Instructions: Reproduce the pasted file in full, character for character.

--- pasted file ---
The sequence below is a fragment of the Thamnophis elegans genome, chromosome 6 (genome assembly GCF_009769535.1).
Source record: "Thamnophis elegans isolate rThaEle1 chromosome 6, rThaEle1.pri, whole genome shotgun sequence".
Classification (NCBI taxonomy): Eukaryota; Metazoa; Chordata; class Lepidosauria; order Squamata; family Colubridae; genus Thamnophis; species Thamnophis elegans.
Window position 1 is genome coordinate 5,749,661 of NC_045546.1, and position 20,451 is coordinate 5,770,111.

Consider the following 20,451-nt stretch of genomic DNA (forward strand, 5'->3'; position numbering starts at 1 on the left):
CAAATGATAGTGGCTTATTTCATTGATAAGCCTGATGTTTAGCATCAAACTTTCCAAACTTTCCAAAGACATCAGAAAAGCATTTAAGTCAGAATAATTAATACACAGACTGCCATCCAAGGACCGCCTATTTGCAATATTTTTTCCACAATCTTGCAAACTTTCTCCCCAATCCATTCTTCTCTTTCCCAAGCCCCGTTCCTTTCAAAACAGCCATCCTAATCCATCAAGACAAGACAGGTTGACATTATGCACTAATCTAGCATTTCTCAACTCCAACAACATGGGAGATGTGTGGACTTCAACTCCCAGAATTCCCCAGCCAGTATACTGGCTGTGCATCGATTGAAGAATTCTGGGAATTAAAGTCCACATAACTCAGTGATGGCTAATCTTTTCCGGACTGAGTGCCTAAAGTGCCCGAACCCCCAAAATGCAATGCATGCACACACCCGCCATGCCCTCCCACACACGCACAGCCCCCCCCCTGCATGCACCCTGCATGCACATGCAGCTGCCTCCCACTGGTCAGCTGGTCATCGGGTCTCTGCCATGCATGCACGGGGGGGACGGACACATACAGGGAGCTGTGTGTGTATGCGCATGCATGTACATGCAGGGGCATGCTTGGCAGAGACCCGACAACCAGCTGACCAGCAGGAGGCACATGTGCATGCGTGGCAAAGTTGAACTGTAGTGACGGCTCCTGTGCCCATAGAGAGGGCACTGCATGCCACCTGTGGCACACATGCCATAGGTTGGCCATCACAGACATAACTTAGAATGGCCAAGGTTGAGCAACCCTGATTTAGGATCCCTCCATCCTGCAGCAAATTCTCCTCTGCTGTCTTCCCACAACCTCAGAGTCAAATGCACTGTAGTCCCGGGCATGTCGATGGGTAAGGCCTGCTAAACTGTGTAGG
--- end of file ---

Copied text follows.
The sequence below is a fragment of the Thamnophis elegans genome, chromosome 6 (genome assembly GCF_009769535.1).
Source record: "Thamnophis elegans isolate rThaEle1 chromosome 6, rThaEle1.pri, whole genome shotgun sequence".
Classification (NCBI taxonomy): Eukaryota; Metazoa; Chordata; class Lepidosauria; order Squamata; family Colubridae; genus Thamnophis; species Thamnophis elegans.
Window position 1 is genome coordinate 5,749,661 of NC_045546.1, and position 20,451 is coordinate 5,770,111.

Consider the following 20,451-nt stretch of genomic DNA (forward strand, 5'->3'; position numbering starts at 1 on the left):
CAAATGATAGTGGCTTATTTCATTGATAAGCCTGATGTTTAGCATCAAACTTTCCAAACTTTCCAAAGACATCAGAAAAGCATTTAAGTCAGAATAATTAATACACAGACTGCCATCCAAGGACCGCCTATTTGCAATATTTTTTCCACAATCTTGCAAACTTTCTCCCCAATCCATTCTTCTCTTTCCCAAGCCCCGTTCCTTTCAAAACAGCCATCCTAATCCATCAAGACAAGACAGGTTGACATTATGCACTAATCTAGCATTTCTCAACTCCAACAACATGGGAGATGTGTGGACTTCAACTCCCAGAATTCCCCAGCCAGTATACTGGCTGTGCATCGATTGAAGAATTCTGGGAATTAAAGTCCACATAACTCAGTGATGGCTAATCTTTTCCGGACTGAGTGCCTAAAGTGCCCGAACCCCCAAAATGCAATGCATGCACACACCCGCCATGCCCTCCCACACACGCACAGCCCCCCCCCTGCATGCACCCTGCATGCACATGCAGCTGCCTCCCACTGGTCAGCTGGTCATCGGGTCTCTGCCATGCATGCACGGGGGGGACGGACACATACAGGGAGCTGTGTGTGTATGCGCATGCATGTACATGCAGGGGCATGCTTGGCAGAGACCCGACAACCAGCTGACCAGCAGGAGGCACATGTGCATGCGTGGCAAAGTTGAACTGTAGTGACGGCTCCTGTGCCCATAGAGAGGGCACTGCATGCCACCTGTGGCACACATGCCATAGGTTGGCCATCACAGACATAACTTAGAATGGCCAAGGTTGAGCAACCCTGATTTAGGATCCCTCCATCCTGCAGCAAATTCTCCTCTGCTGTCTTCCCACAACCTCAGAGTCAAATGCACTGTAGTCCCGGGCATGTCGATGGGTAAGGCCTGCTAAACTGTGTAGG